industry means any business, trade, undertaking, manufacture or calling of employers and includes any calling, service, employment, handicraft or industrial occupation or avocation of workmen;
In interpreting the word 'industry' in that section the court thought it necessary to limit the scope of the section having regard to the aim, object and scope of the whole Act. The history of the legislation made it manifest that the Industrial Disputes Act was introduced as an important step in achieving social justice. The Act seeks to ameliorate the service conditions of the workers, to provide a machinery for resolving their conflicts and to encourage their cooperative effort in the service of the community. It was in this context that the expression 'industry' was interpreted in Banerjee's case : 4SCR302 and Meher's case : 44ITR6(SC) It was an interpretation adopted by this Court sacundum subjectae materies. But what we are concerned in the present case is the interpretation of the word 'industry' in the legislative lists which constitute part of the Seventh Schedule of the Constitution. It is manifest that the decisions referred to above have no bearing on the question debated in the present case.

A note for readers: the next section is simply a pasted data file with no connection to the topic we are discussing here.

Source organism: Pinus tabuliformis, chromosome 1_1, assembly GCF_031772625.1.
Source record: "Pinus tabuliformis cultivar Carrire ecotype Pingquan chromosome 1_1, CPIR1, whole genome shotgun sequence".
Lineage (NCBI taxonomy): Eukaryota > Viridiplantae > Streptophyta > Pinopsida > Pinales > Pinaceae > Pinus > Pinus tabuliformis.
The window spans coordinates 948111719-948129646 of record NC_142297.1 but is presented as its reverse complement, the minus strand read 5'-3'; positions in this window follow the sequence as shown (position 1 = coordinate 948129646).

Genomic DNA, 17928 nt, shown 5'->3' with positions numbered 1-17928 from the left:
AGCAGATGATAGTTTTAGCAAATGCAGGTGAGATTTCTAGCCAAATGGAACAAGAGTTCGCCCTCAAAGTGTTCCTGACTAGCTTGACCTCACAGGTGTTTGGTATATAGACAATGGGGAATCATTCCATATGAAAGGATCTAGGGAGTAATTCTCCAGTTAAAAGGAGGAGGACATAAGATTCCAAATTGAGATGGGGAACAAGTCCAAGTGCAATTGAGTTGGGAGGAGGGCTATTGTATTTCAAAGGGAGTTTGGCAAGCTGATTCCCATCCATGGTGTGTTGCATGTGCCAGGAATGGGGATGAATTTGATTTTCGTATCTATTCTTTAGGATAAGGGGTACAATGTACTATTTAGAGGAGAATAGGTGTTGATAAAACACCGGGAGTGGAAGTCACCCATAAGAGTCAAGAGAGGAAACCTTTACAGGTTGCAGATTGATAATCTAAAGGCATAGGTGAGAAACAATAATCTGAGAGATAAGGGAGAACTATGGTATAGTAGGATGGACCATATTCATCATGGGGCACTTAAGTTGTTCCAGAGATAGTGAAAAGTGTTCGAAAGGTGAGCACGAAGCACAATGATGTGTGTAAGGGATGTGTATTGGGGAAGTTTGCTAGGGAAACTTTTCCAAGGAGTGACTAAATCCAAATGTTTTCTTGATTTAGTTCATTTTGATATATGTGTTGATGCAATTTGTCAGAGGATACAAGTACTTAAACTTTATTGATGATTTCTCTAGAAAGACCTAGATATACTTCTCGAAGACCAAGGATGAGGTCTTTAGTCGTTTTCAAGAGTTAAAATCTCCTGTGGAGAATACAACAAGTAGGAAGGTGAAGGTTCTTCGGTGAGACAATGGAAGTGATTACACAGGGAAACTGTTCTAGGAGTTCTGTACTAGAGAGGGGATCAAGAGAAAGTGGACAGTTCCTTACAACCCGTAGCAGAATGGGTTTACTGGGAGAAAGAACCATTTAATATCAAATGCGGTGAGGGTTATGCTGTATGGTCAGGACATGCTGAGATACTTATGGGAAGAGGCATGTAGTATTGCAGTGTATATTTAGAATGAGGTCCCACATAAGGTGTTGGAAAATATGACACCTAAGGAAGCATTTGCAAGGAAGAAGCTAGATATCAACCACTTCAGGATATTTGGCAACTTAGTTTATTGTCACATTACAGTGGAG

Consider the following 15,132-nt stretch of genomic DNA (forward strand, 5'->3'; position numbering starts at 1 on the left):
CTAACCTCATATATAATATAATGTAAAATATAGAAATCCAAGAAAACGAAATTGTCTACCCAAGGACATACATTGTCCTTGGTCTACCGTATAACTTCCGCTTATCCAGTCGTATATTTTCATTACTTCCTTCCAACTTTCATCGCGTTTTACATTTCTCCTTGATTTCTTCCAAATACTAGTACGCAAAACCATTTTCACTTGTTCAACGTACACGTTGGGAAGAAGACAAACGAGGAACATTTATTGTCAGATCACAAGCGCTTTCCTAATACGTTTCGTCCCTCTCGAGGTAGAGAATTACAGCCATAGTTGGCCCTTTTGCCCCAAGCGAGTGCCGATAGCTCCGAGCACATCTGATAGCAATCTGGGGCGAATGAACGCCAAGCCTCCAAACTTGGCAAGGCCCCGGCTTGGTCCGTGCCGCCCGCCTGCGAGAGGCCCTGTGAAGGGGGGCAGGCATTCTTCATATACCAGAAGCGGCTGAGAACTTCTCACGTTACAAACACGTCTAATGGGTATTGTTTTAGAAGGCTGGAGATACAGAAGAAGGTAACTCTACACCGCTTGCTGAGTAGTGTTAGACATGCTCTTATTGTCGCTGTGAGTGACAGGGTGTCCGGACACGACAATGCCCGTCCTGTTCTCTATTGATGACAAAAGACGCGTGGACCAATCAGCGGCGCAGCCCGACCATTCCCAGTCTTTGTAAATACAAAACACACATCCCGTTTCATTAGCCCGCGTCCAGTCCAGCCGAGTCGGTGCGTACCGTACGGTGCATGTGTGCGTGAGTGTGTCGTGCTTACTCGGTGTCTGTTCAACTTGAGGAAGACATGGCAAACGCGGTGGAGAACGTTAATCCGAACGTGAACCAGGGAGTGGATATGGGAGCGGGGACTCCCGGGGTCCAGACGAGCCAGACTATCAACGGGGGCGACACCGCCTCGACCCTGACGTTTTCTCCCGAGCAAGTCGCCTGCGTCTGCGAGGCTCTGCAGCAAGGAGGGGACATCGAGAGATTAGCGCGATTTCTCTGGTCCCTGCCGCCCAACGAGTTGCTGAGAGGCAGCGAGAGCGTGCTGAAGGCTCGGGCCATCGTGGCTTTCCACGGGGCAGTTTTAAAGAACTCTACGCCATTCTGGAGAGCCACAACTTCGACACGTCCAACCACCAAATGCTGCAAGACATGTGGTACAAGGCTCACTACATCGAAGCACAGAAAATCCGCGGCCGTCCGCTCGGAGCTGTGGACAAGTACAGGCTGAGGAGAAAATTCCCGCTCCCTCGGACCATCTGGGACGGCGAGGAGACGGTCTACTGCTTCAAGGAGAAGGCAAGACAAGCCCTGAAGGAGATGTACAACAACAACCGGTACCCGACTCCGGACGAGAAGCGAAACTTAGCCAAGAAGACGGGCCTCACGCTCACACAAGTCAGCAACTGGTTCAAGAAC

9. It was argued by Mr. Palkhivala that even on the assumption that making of gold articles and ornaments was an industry within the meaning of the legislative entries the control of the said indus try was not declared by Parliament to be expedient in the public interest and, therefore, Parliament was not competent to legislate upon the subject matter of the impugned Act. To appreciate this argument it is necessary to notice briefly the provisions of the Industries (Development and Regulation) Act, 1951 (Act 65 of 1951) which was enacted by Parliament to provide for the development and regulation of certain industries. Under Section 2 of this Act it is declared that it is expedient in the public interest that the Union should take under its control the industries specified in the first schedule. Section 3(1) of the 1951 Act defines a 'scheduled industry' to mean 'any of the industries specified in the first schedule'. The relevant portion of the first schedule is reproduced below :
1. METALLURGICAL INDUSTRIES:
(1) Iron and steel (metal).
(3) Iron and steel castings and forgings.
(4) Iron and steel structural.
(5) Iron and steel pipes.
(6) Special steels.
(7) Other products of iron and steel.